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According to a NASA Study The Antarctic Ice Sheet Gains More Mass Than It Loses

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An article from NASA updated a few days ago shows that a 2015 study has shown that the issue of the Antarctica Ice Sheet melting isn’t quite so grim as it may have appeared. It seems that, while it is true that large areas of the continent have lost some of their mass, Antarctica is continually accumulating ice.

Furthermore, another more recent study done by the same organization has proved that the continent’s continual increase in mass is due to a 10,000-year-old process that is still adding enough ice and snow to counteract the effects of global warming.

This directly challenges the results of other studies, such as the 2013 report of the Intergovernmental Panel on Climate Change, according to which the overall mass of Antarctica is continually reducing.

Satellite data has shown that the continent’s ice mass has increased from 1992 to 2001, by an average of 112 billion tons per year. An increase which has slowed to 82 billion between 2003 and 2008.

In order to determine the changes in mass, scientists analyze whether the amount of snow that falls on an ice sheet is equal or not to the amount of ice that flows downward or outward to the ocean. In order to do this, they measure the changes in surface height and then calculate the continent’s increase or decrease in mass.

However, Jay Zwally, a glaciologist working for the NASA Goddard Space Flight Center in Greenbelt, Maryland, has argued that if the speed at which the Antarctic Peninsula and areas of West Antarctica continues to increase, it may soon surpass the ice gain that can be seen in East Antarctica. According to his estimates, this change could happen in the next 20 or 30 years.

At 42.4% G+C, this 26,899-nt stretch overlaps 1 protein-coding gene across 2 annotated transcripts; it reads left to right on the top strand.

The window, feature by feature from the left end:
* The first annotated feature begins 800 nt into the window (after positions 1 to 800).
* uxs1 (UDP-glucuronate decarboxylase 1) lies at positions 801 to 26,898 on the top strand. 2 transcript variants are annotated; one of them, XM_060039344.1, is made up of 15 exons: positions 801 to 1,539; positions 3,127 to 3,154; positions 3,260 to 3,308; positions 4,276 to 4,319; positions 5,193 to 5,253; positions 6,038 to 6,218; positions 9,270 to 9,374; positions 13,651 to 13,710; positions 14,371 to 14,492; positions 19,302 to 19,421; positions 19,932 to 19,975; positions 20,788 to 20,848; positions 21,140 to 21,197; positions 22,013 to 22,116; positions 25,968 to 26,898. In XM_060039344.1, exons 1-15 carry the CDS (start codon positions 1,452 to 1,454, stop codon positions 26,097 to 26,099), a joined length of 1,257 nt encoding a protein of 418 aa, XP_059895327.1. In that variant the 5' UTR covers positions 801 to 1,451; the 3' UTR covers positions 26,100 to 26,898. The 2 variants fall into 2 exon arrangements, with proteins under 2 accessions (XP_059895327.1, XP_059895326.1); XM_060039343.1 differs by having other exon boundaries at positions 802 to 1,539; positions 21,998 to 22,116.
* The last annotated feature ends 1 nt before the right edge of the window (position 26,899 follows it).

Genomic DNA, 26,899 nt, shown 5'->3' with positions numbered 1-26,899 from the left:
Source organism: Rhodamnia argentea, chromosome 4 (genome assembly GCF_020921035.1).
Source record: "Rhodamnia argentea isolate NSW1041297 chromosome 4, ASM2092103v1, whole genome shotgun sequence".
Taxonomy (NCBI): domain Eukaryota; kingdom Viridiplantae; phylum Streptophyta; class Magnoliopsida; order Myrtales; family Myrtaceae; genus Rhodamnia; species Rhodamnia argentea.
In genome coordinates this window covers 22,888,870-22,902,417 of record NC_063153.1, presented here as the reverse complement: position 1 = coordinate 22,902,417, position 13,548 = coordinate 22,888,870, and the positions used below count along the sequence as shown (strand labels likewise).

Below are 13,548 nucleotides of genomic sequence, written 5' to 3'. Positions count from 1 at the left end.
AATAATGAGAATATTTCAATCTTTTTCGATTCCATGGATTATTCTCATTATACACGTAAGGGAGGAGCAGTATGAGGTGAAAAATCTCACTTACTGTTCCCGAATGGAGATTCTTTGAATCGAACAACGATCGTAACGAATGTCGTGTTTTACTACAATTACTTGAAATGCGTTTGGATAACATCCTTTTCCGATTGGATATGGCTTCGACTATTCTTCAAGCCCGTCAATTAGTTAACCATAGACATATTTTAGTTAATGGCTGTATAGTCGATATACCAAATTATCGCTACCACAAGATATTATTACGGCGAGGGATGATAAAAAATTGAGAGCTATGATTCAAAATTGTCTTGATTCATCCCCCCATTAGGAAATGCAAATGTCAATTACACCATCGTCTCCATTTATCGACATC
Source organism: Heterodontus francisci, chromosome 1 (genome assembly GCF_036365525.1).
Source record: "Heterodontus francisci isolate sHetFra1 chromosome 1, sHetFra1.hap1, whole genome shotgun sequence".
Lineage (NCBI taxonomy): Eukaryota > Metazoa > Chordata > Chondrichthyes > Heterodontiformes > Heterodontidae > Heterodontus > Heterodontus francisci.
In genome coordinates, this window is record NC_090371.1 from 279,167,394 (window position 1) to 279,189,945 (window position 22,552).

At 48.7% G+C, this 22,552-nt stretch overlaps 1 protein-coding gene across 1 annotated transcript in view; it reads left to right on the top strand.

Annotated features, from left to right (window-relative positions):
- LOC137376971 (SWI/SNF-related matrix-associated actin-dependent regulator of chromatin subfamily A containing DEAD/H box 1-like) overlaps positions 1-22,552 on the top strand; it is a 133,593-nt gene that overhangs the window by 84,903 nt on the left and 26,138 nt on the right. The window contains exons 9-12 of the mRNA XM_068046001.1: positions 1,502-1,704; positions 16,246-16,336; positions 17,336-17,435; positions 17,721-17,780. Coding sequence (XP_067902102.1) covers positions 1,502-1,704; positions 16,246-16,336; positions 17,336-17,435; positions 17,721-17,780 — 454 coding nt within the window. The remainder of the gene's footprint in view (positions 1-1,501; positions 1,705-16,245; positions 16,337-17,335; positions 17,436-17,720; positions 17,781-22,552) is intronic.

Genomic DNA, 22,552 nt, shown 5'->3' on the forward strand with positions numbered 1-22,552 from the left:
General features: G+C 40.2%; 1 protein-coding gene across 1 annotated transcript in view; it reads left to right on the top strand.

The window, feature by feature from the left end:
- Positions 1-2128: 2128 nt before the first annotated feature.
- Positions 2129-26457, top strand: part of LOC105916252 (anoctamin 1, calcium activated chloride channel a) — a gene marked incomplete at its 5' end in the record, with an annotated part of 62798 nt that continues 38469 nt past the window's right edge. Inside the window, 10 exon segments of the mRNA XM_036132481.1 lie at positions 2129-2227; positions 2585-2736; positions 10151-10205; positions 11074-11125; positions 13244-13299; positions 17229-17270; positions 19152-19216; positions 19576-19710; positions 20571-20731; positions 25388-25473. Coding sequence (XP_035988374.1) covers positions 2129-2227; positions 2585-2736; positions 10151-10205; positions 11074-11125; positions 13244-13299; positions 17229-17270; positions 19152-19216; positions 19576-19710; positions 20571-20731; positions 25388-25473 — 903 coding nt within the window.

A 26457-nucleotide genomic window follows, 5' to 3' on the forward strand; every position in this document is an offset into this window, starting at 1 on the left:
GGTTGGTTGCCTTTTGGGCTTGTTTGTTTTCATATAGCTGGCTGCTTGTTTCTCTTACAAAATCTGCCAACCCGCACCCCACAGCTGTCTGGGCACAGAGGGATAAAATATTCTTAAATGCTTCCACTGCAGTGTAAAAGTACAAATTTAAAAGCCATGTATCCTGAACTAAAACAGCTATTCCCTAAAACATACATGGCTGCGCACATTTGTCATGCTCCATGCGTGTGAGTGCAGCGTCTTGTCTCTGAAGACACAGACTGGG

In his study regarding the changes in the surface height of the continent’s ice sheet, Zwally has used data collected by altimeters on two European Space Agency ERS satellites during periods spanning from 1992 to 2001, as well as information gathered through the laser altimeter found o NASA’s ICESat between 2003 and 2008.

The scientist said that, unlike in other studies, his team used meteorological data gathered starting with 1979 in order to prove the fact that the of snowfall that East Antarctica has seen yearly has decreased by over 10 billion tons between the periods measured by the ERS and ICESat.

The team also showed that the yearly mass gain that has occurred over the last 10.000 years has remained constant between 1992 and 2008, at 200 billion tons. However, the ice losses in the Antarctic Peninsula and areas of West Antarctica have increased by 65 billion tons per year.

Zwally also noted that the ice losses that are seen in Antarctica currently have no influence in the rising of the sea level. “But this is also bad news. If the 0.27 millimeters per year of sea level rise attributed to Antarctica in the IPCC report is not really coming from Antarctica, there must be some other contribution to sea level rise that is not accounted for”, the scientist added.

While this report shows that the situation in Antarctica may not be as bad as others may have suggested, it is also a testament to how difficult it is to measure the changes in ice height, in East Antarctica.

In order to increase the accuracy of future studies, NASA is developing ICESat-2. This successor to the original ICESat project is set to launch in 2018 and will be equipped with better, more precise sensors.

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